News

Hundreds of Beetle Species Make Grass River Natural Area Their Home

Grass River Natural Area (GRNA) located near Bellaire MI is pleased to announce the publication of a scientific paper that is the result of the completion of a comprehensive beetle (Coleoptera) study conducted at GRNA in 2017. Retired entomologists Bob Haack and Bill Ruesink donated their time to collect over 400 species of beetles on the property, 18 of which were reported for the first time as occurring in Michigan.  Ruesink estimates there could be as many as 1,000 species of beetles actually living at GRNA. Bill, Bob, and another colleague from MSU are creating a list of all known beetle species in Michigan, and that list now includes between 4,000 and 5,000 distinct species.  Given those numbers, GRNA with 400 known species, has at least 8-10% of all of Michigan’s beetles and could have 20-25% of the total, if the total number is closer to 1,000 species present!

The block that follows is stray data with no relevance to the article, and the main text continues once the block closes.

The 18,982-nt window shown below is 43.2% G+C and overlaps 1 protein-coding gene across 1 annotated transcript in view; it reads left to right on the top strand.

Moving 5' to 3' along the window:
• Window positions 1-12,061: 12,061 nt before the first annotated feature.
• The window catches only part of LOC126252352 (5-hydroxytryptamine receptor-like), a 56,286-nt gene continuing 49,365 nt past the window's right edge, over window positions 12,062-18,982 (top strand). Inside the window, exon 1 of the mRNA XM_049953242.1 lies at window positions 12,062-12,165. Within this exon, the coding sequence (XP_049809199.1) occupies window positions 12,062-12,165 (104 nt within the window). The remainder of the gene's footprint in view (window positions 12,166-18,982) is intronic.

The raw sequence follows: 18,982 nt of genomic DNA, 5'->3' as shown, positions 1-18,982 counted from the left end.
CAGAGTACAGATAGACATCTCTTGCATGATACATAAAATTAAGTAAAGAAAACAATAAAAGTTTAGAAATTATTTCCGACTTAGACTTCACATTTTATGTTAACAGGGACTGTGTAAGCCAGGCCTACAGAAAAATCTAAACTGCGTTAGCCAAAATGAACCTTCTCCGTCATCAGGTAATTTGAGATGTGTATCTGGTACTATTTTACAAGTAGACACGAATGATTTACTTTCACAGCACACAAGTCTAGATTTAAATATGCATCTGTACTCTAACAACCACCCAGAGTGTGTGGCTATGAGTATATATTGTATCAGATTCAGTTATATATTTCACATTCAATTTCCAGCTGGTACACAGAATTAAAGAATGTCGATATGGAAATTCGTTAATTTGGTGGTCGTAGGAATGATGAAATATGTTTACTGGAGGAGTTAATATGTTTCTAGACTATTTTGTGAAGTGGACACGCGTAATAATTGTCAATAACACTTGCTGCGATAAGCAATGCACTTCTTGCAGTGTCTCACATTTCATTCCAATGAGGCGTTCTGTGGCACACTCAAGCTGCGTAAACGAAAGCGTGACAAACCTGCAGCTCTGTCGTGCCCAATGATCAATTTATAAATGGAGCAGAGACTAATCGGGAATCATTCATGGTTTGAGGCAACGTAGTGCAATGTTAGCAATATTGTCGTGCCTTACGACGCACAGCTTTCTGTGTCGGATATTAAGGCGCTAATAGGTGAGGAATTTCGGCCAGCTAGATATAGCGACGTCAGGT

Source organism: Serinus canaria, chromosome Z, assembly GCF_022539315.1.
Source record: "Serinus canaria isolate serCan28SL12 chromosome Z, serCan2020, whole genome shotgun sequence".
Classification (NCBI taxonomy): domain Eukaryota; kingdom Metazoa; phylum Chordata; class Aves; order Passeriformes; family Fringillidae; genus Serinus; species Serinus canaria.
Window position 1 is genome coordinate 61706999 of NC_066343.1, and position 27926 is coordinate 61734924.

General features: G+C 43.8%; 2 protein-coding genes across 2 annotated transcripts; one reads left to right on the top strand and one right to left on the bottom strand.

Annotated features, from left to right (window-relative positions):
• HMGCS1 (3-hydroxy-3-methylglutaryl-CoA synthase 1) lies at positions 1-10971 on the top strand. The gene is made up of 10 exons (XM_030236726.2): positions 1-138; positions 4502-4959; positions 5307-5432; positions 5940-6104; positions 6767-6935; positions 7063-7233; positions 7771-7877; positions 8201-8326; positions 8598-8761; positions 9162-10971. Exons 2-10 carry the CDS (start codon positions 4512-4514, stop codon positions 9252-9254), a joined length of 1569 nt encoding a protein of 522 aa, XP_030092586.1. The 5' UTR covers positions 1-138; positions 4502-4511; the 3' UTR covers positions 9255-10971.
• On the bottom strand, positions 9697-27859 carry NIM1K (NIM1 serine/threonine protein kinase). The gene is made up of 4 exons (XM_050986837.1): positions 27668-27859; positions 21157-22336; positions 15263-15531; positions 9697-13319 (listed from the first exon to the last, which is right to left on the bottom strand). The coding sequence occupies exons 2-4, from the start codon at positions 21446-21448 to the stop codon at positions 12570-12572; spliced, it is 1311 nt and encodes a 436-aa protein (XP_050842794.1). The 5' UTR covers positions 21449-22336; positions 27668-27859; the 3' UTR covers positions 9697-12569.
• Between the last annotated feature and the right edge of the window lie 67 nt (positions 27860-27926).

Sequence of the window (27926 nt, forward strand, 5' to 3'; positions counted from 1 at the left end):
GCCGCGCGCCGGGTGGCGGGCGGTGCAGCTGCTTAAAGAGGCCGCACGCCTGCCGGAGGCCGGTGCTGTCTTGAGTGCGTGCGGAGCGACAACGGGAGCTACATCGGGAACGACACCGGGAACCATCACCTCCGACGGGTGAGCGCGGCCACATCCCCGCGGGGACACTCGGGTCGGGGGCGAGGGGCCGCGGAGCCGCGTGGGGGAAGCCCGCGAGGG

The official citation of their research paper reads: “Robert A. Haack and William G. Ruesink. 2020. Coleoptera collected using three trapping methods at Grass River Natural Area, Antrim County, Michigan. The Great Lakes Entomologist 53: 138-169.” The paper can be viewed and downloaded for free at the journal’s website: https://scholar.valpo.edu/tgle/vol53/iss2/9/. Details in regard to collection techniques, habitats, and collection sites used for the study at GRNA can be found in the paper.

This project was approved and encouraged by the staff at Grass River Natural Area and is an example of the type of field research that is conducted there.  GRNA supports those interested in local fauna and flora to consider GRNA as a site for future research projects.  Please contact GRNA at info@grassriver.org to obtain further information. GRNA covers 1,492 acres with nine distinct natural community types; rich conifer swamp, mesic northern forest, northern fen, poor conifer swamp, hardwood-conifer swamp, northern wet meadow, northern shrub thicket, dry-mesic northern forest, and emergent marsh.

GRNA wishes to thank Haack and Ruesink for donating their time to conduct this valuable study that positively re-enforces the value of protecting the Grass River Natural Area and its inhabitants.